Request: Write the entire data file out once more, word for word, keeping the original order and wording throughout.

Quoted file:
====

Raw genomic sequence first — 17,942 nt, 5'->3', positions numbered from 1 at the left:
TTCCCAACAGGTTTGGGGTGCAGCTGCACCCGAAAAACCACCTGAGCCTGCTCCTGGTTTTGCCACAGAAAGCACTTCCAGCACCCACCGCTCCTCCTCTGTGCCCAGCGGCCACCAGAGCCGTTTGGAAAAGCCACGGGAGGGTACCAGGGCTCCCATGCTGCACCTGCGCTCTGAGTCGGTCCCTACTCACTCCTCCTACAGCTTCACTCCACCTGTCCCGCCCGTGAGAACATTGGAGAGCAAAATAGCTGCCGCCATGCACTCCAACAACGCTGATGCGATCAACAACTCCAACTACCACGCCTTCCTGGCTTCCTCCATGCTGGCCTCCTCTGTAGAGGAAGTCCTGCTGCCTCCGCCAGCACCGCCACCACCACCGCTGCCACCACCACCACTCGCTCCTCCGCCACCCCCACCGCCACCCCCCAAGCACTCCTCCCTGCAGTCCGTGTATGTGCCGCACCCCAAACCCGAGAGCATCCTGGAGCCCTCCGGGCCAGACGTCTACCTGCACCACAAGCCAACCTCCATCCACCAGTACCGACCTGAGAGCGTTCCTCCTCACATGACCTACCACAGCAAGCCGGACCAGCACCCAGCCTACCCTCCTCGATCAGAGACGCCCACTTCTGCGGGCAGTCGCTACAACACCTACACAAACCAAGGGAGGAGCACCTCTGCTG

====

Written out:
Raw genomic sequence first — 17,942 nt, 5'->3', positions numbered from 1 at the left:
TTCCCAACAGGTTTGGGGTGCAGCTGCACCCGAAAAACCACCTGAGCCTGCTCCTGGTTTTGCCACAGAAAGCACTTCCAGCACCCACCGCTCCTCCTCTGTGCCCAGCGGCCACCAGAGCCGTTTGGAAAAGCCACGGGAGGGTACCAGGGCTCCCATGCTGCACCTGCGCTCTGAGTCGGTCCCTACTCACTCCTCCTACAGCTTCACTCCACCTGTCCCGCCCGTGAGAACATTGGAGAGCAAAATAGCTGCCGCCATGCACTCCAACAACGCTGATGCGATCAACAACTCCAACTACCACGCCTTCCTGGCTTCCTCCATGCTGGCCTCCTCTGTAGAGGAAGTCCTGCTGCCTCCGCCAGCACCGCCACCACCACCGCTGCCACCACCACCACTCGCTCCTCCGCCACCCCCACCGCCACCCCCCAAGCACTCCTCCCTGCAGTCCGTGTATGTGCCGCACCCCAAACCCGAGAGCATCCTGGAGCCCTCCGGGCCAGACGTCTACCTGCACCACAAGCCAACCTCCATCCACCAGTACCGACCTGAGAGCGTTCCTCCTCACATGACCTACCACAGCAAGCCGGACCAGCACCCAGCCTACCCTCCTCGATCAGAGACGCCCACTTCTGCGGGCAGTCGCTACAACACCTACACAAACCAAGGGAGGAGCACCTCTGCTG